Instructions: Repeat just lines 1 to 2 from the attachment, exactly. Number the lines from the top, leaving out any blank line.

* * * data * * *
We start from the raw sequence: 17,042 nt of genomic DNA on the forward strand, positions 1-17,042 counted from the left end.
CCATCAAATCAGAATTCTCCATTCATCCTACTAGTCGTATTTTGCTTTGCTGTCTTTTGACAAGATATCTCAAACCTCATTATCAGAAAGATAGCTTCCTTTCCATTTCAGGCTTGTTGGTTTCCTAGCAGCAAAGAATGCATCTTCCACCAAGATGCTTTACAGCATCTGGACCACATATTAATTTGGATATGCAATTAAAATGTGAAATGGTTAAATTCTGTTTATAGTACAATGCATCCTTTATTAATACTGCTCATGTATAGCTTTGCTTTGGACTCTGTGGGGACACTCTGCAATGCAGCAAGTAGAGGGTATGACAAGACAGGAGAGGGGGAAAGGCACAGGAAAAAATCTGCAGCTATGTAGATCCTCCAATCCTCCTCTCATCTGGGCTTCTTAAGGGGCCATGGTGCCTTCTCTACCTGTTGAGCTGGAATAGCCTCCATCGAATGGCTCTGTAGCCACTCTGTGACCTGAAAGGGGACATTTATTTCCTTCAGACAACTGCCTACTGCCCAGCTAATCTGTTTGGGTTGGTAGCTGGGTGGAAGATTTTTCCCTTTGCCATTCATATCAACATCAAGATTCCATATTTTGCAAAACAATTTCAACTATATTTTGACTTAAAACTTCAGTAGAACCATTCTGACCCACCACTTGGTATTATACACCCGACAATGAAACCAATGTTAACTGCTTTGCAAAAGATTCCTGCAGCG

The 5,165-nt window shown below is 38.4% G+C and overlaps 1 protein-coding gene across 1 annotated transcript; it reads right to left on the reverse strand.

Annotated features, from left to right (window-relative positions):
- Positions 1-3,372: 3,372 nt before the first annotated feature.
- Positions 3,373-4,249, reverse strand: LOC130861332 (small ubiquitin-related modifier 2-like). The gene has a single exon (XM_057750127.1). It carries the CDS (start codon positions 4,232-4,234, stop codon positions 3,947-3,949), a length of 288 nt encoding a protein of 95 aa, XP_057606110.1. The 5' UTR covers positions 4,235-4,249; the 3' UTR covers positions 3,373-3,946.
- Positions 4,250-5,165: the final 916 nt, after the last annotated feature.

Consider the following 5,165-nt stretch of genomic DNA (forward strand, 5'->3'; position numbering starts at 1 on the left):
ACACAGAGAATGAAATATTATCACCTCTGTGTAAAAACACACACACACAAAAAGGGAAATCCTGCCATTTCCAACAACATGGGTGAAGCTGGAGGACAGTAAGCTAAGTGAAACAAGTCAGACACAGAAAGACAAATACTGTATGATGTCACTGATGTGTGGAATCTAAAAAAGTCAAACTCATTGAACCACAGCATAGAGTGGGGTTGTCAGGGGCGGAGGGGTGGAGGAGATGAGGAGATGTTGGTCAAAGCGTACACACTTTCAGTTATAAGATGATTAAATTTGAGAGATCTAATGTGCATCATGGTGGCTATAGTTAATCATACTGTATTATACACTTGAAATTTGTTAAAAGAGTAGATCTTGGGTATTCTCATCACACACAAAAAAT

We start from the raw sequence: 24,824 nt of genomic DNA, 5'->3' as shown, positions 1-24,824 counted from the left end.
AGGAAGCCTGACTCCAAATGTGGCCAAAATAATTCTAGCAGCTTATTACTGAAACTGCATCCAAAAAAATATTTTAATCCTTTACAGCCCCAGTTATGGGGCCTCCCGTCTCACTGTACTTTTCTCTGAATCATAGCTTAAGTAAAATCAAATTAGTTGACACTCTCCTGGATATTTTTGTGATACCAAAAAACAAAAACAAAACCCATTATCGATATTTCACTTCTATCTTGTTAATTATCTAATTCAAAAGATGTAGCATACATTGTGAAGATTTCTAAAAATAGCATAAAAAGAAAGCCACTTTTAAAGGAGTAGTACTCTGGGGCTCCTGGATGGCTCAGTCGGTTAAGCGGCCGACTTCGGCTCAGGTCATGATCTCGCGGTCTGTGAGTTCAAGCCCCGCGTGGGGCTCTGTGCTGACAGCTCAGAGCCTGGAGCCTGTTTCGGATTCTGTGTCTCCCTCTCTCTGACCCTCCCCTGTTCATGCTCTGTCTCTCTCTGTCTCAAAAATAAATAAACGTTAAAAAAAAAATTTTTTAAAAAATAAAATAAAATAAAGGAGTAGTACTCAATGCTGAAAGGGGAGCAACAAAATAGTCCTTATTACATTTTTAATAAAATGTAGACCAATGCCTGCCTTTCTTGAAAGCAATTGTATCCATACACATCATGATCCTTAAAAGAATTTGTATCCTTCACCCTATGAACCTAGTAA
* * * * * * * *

We start from the raw sequence: 17,042 nt of genomic DNA on the forward strand, positions 1-17,042 counted from the left end.
CCATCAAATCAGAATTCTCCATTCATCCTACTAGTCGTATTTTGCTTTGCTGTCTTTTGACAAGATATCTCAAACCTCATTATCAGAAAGATAGCTTCCTTTCCATTTCAGGCTTGTTGGTTTCCTAGCAGCAAAGAATGCATCTTCCACCAAGATGCTTTACAGCATCTGGACCACATATTAATTTGGATATGCAATTAAAATGTGAAATGGTTAAATTCTGTTTATAGTACAATGCATCCTTTATTAATACTGCTCATGTATAGCTTTGCTTTGGACTCTGTGGGGACACTCTGCAATGCAGCAAGTAGAGGGTATGACAAGACAGGAGAGGGGGAAAGGCACAGGAAAAAATCTGCAGCTATGTAGATCCTCCAATCCTCCTCTCATCTGGGCTTCTTAAGGGGCCATGGTGCCTTCTCTACCTGTTGAGCTGGAATAGCCTCCATCGAATGGCTCTGTAGCCACTCTGTGACCTGAAAGGGGACATTTATTTCCTTCAGACAACTGCCTACTGCCCAGCTAATCTGTTTGGGTTGGTAGCTGGGTGGAAGATTTTTCCCTTTGCCATTCATATCAACATCAAGATTCCATATTTTGCAAAACAATTTCAACTATATTTTGACTTAAAACTTCAGTAGAACCATTCTGACCCACCACTTGGTATTATACACCCGACAATGAAACCAATGTTAACTGCTTTGCAAAAGATTCCTGCAGCG